TIGER WOODS: Certainly it's going to be more difficult for them to do that. The game of golf is exploding all around the world and mass marketing has certainly been something that has taken a lot of the golf companies to higher levels. I don't think TP's really has been involved into that and I don't know that his success rate right now, I don't know what the what his margins are, but I'm sure that he's doing very well.

Q. I wanted to get an update on what you're doing in terms of the 10 days before The Open. Are you playing or just hitting balls and are you confident you're going to be okay by next week?

TIGER WOODS: I've been practicing quite a bit. I've just started to play some holes. I've been kind of slowly building up towards that. I'm not trying to take it too hard. My practice sessions have increased. They have gotten a little bit more intense. I've been out there for longer duration. And everything's been holding up well. Which is a good sign. And it's a matter of now getting to the feel of playing again and hopefully all that will come together right there come Thursday.

Q. Expectations at Torrey Pines? Do you feel close to a hundred percent?

TIGER WOODS: I feel like I'm getting there. I feel like I'm getting my leg stronger. Hopefully it will be close to a hundred percent, but if it's not, no big deal. I have won tournaments with it not like that before, so just a matter of going out there and really getting into the competitive flow. A lot faster than I had done a couple years ago at Winged Foot. I got into the competitive flow three, four holes into each round. You can't do that. I got to be in the flow right on the very if first tee box and get into the rhythm of the round very quickly.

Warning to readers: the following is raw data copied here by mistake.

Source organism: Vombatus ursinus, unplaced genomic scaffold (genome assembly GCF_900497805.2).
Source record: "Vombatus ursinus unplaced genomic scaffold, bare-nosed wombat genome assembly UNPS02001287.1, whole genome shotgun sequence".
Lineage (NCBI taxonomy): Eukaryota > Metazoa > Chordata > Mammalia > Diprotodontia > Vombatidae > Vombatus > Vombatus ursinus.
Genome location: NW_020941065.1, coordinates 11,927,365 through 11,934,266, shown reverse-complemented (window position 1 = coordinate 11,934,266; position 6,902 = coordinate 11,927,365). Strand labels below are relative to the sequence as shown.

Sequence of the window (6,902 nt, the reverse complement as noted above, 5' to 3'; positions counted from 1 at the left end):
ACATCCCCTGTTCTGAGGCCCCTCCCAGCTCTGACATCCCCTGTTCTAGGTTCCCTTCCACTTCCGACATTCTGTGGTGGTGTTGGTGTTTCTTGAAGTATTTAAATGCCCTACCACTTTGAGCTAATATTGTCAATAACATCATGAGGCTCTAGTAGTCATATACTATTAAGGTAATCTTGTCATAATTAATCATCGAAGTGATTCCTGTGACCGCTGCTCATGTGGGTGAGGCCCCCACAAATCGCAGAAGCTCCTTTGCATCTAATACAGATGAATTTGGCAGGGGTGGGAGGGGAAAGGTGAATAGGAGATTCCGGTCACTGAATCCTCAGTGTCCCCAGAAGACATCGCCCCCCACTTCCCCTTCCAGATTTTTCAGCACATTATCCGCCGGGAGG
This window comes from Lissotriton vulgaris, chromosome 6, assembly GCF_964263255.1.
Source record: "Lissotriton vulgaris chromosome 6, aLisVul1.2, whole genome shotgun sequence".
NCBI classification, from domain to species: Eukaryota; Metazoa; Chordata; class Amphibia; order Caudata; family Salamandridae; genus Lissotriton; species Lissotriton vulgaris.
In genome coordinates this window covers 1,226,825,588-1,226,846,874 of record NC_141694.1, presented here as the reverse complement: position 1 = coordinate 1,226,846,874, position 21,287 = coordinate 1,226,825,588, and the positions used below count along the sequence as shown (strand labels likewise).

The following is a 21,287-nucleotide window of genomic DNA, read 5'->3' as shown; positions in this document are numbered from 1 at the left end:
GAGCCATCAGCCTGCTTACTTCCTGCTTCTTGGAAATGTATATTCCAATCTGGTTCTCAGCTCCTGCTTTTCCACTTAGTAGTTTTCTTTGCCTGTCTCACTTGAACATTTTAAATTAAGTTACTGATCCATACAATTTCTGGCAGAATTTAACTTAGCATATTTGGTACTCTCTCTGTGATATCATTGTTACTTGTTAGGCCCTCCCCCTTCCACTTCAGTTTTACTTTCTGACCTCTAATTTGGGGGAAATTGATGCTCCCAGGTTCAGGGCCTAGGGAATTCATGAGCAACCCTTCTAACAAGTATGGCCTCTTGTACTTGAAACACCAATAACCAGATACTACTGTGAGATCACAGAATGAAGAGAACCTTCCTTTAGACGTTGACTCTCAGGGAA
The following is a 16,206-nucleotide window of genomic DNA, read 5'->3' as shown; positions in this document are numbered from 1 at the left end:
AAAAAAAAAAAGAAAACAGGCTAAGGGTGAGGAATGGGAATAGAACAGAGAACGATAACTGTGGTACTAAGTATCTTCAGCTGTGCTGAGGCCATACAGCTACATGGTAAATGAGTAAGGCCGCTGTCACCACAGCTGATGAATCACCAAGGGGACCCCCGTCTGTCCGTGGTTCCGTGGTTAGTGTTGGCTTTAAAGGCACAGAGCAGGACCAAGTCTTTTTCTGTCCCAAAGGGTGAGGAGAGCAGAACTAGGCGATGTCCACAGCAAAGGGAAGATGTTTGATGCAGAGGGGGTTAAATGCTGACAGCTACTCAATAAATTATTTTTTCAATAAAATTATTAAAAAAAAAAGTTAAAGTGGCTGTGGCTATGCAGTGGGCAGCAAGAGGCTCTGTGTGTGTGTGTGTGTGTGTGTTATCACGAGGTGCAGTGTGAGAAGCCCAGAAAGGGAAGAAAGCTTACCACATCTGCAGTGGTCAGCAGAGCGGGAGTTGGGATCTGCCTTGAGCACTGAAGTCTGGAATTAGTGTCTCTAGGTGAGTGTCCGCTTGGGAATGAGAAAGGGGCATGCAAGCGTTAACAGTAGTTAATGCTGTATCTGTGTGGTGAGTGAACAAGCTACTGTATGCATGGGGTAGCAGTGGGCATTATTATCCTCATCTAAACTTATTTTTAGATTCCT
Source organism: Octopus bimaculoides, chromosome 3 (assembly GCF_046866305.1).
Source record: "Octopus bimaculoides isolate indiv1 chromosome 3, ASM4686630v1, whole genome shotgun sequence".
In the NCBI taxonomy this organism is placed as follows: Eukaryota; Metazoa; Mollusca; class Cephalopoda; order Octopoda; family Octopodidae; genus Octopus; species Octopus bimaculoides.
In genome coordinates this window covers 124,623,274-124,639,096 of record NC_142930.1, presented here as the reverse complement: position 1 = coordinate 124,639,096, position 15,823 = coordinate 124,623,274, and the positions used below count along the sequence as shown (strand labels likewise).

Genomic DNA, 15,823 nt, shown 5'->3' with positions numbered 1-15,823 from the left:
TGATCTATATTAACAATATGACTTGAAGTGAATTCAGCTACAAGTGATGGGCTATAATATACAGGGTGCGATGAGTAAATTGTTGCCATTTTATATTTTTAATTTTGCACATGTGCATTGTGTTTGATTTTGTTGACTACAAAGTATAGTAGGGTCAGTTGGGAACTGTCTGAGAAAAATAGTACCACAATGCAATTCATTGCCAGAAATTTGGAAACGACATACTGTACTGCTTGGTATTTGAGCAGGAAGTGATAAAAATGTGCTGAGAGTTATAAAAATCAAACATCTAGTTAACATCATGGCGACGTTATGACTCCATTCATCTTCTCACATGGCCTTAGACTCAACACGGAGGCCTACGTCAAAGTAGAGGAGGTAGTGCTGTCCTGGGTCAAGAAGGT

Q. In retrospect do you wish you had done the surgery at a different time, for instance last year's off season or was the time right when you did it?

TIGER WOODS: We tried to train and get everything as much, well as strong as we possibly can throughout the off season and see how the beginning of the year went. See how it felt, whether it had got any better from last year. Obviously I played all right at the beginning of the year, but it kept degrading and it wasn't getting any better. Towards the Florida Swing it started getting a little bit worse and then it wasn't getting any better. It wasn't showing any signs of getting better. It showed signs early on in the off season, but the more I played, the worse it became.

Q. In your absence from the Tour the past obviously number of weeks have you paid attention to what's been going on with the Tour with the other guys or have you avoided it?

TIGER WOODS: I haven't seen too much golf unless some of my friends have been playing. They have been up there in contention. Other than that I really haven't watched a whole lot of golf. I've been trying to I've made kind of a pact to myself a long time ago that I wouldn't watch unless some of my friends were playing in contention. This that's kind of something that helps me get away from the game a little bit. But some of my buddies were there with a chance to win, I'll be glued to the TV.

Q. I thought I read the other day that your daughter clunked you in the head and I read that

TIGER WOODS: Oh, yeah.

Q. I'm wondering is she old enough yet to yell fore and has heredity helped her swing at this point?